Its head turned like an owl's to stare eyelessly at him. "You who did not dissolve in the first rain, or turn to stone in the first dawn... Let us go now together, and again become many."
"We need food," Tatsuya said. "Water. Electricity. We can't survive without them."
The creature made a noise that Katsuya hated to think was meant to be a laugh. "We need, and so we have. Xibalba has become one with the Upperworld, and what once was death now sustains. Rejoice! We few survive, together."
It spread its arms, and its sisters followed suit, closing in to the ring the platform. Together they spun in a pink and white blur, sleeves clattering together, and suddenly rose. Katsuya raced to the edge of platform and leaned out over the railing to watch until they winked out in the darkness above.
Turning back to the others, he said, "I honestly have no idea whether that worked."
"It had to," Tatsuya replied.
"It did." With a satisfied nod, Ulala leaned back against the nearest railing. "We just gotta wait now. Trust me."
Katsuya frowned but swallowed an objection; trusting her probably did make her more likely to be correct. Instead he asked, "Will it be long?"
"Nah. They've just to got to reboot the UFO or something. Maybe grab a snack." She giggled before stuffing the back of her hand to her mouth to muffle the noise. "Sorry," she said once she had control. "I'm feeling a little punchy right now."
"Maya would think it was funny," Tatsuya offered.
"Yeah. She really would." Ulala took a deep breath that shivered with what could have been any of several emotions, but her voice was calm as she said, "Ma-ya's alive in that other world, right? With the other me?" A wistful smile crept over her face. "When I was a kid, I used to pretend that there was another world on the other side of the mirror. That's where lost things went. So if you could just find a way to cross over, tada! There's all your doll shoes and ponytail holders." With a little wobble of a laugh, she wiped her eyes with her sleeve. "So it's okay. Everything I've lost can keep her company over there."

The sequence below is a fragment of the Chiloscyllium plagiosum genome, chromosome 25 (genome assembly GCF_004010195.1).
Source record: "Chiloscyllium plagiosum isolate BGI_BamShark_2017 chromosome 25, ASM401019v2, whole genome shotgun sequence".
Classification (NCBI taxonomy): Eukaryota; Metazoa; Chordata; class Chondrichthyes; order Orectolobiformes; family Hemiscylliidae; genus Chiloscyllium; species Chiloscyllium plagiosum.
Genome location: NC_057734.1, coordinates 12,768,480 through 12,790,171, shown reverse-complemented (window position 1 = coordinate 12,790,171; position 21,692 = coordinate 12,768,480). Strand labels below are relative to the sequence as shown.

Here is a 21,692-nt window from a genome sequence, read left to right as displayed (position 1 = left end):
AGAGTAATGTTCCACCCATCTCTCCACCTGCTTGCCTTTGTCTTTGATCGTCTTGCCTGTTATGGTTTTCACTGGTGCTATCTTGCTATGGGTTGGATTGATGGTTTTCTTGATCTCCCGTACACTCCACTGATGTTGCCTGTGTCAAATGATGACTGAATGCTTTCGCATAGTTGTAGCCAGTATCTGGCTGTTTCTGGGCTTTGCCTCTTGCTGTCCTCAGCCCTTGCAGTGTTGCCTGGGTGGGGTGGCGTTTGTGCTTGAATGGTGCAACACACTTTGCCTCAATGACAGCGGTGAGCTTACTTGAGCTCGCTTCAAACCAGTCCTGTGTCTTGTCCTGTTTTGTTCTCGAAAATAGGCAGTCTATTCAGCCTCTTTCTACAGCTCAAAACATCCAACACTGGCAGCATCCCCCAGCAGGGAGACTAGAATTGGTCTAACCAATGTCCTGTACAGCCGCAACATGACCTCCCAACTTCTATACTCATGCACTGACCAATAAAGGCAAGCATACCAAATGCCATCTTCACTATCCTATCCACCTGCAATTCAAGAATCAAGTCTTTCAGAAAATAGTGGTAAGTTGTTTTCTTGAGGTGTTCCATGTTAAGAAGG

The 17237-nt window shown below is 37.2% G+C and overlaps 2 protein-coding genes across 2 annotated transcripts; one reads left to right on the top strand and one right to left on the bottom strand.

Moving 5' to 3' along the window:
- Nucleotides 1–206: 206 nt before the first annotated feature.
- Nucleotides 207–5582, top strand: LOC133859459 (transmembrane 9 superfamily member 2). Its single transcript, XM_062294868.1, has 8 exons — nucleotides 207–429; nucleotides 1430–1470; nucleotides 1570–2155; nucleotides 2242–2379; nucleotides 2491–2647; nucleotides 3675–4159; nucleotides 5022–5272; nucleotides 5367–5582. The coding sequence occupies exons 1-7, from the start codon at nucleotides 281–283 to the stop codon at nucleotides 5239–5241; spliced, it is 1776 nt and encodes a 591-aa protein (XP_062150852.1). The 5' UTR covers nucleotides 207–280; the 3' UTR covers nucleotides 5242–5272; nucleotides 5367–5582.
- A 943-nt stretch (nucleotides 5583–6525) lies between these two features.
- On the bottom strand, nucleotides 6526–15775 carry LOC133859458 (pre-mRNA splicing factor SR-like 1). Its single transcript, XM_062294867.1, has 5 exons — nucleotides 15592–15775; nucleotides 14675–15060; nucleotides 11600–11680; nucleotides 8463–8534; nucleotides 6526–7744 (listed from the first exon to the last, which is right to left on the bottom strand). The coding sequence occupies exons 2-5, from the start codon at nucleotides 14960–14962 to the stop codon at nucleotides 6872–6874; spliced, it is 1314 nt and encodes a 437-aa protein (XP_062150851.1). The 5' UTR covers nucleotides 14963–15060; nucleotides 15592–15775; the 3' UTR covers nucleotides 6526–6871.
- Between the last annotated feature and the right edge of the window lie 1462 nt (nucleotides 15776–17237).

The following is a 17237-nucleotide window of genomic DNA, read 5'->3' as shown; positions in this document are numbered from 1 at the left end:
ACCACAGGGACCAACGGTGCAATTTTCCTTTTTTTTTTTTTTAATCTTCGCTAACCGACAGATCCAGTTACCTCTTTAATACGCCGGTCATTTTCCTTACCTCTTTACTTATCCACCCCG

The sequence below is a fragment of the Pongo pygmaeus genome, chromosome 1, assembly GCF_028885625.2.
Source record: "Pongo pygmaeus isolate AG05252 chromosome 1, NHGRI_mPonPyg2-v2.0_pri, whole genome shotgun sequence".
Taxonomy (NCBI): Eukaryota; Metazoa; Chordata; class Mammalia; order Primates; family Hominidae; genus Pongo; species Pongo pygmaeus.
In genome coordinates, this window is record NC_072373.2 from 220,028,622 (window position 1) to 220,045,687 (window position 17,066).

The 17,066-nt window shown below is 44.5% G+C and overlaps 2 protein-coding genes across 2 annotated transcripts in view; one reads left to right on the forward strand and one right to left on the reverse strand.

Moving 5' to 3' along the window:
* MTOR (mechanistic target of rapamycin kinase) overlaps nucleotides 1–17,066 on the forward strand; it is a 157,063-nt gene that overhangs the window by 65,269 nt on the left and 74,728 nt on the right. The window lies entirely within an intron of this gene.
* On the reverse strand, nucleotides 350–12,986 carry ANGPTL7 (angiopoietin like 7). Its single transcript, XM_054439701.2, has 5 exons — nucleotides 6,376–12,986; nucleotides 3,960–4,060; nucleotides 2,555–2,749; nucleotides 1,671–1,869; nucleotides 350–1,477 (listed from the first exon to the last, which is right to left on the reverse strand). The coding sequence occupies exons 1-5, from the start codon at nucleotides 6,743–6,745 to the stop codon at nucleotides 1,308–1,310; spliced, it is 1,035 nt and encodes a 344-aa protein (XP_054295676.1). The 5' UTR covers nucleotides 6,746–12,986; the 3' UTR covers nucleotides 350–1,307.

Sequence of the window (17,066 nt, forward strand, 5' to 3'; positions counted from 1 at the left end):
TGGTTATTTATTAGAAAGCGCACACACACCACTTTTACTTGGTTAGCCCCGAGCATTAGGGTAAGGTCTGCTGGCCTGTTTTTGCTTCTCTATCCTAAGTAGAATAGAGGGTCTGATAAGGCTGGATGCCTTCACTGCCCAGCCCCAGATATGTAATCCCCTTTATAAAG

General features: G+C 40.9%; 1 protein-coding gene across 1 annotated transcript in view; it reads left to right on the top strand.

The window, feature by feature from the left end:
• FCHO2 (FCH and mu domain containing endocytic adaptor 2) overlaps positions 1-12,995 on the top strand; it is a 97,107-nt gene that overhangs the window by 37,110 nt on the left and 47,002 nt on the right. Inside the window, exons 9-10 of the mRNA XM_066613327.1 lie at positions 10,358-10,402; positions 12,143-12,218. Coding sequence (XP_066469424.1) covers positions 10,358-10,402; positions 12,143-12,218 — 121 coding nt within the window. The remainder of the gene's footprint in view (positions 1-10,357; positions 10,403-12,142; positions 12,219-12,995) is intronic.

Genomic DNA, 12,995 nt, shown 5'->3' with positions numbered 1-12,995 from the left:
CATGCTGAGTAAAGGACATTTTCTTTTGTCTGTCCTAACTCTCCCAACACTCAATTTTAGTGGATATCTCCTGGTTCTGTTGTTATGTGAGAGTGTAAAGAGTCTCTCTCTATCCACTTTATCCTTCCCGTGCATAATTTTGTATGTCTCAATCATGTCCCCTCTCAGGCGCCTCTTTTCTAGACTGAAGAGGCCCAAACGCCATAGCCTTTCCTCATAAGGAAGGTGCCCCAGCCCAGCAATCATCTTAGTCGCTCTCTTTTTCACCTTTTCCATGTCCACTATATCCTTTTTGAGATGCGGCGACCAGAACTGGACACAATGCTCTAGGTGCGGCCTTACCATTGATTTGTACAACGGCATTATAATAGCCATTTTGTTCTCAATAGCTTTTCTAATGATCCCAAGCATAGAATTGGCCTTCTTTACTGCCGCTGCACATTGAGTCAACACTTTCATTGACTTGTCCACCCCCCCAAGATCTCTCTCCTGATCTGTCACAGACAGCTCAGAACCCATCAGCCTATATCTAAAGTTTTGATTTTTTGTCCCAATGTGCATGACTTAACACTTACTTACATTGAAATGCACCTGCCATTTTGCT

Uncertain what to say, Katsuya nodded. Tatsuya said, "And we'll take care of everything they've lost. If we can be happy, so will they."
Katsuya's reflection lived with a heart full of secrets in a city that had dropped back neatly back in place, where his parents lived and Alaya Shrine never burned. Soon, he hoped to clean the dark spots from the glass and learn from Tatsuya about the woman whose heart ended and salvaged worlds, about the foreign minister and his violent son, about who this shady 'Baofu' character was and whether legal intervention on this side might be necessary. For now he had something blurred and imperfect, and could compare his world only to the one it had been and the one he hoped it could become.